Regarding the “Louder than a Bomb” festival, the festival started in Chicago. The name was chosen because of the emotions felt right after 9/11. The organizers hoped to capture energy in young people, believing that the voices of next generation can be louder than any other violence in the world. Alex’s other event, the Dirty Gerund, is a Bar Reading, resulting in a more adult flavor of poetry.
In terms of uniqueness, Worcester has a different feel compared to other communities due to its blue collar working class roots. Although a large city, Alex believes that, to find the artistic community, it takes some time and effort to find that world. Because of this, there are no expectations of what Worcester is, lending itself a Freedom to play with any style. The rugged, street savvy Worcester citizen embodies the general feeling, however.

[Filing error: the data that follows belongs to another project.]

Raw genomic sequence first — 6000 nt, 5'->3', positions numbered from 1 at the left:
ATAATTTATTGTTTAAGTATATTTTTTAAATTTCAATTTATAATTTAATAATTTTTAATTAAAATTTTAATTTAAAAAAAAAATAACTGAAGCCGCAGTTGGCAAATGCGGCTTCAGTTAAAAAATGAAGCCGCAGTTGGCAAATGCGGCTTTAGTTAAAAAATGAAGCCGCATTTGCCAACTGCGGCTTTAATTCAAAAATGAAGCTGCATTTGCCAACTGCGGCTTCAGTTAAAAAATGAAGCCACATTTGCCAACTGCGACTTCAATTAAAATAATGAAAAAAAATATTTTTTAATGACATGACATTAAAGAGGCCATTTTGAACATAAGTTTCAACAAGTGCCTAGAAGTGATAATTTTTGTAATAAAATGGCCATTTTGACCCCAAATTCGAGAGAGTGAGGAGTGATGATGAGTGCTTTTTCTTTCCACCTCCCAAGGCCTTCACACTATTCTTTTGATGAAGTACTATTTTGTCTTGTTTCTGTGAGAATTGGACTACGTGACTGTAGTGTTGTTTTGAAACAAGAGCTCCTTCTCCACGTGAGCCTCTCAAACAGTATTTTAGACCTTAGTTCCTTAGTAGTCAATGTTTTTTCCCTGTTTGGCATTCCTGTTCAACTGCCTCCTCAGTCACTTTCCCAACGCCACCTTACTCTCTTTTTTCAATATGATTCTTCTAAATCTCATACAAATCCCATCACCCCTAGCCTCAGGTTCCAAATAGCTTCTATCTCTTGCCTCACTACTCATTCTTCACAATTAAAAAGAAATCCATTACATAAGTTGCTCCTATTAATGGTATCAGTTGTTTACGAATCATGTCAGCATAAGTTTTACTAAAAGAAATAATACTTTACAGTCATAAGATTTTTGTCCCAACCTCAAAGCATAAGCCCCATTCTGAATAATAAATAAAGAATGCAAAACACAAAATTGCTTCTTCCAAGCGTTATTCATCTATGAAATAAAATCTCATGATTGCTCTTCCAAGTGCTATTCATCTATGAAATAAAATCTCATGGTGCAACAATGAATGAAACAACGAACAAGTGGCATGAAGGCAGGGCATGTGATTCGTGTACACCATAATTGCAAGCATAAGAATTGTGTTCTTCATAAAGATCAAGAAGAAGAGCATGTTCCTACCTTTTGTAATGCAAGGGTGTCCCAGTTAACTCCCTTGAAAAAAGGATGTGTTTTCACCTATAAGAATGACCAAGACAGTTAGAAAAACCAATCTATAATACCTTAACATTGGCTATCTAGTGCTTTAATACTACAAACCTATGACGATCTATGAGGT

As part of many different competitions, Eric Devenney has experienced different styles of mentoring and coaching from Alex along the way. Of note is the lack of structure that Alex utilizes in his mentoring. Offering team members the option of choosing to win or choosing to have fun, Alex focused more on accommodating the feel of the team into his mentoring style, listening and understanding where a poem can be improved while also knowing when to allow a team to simply have fun.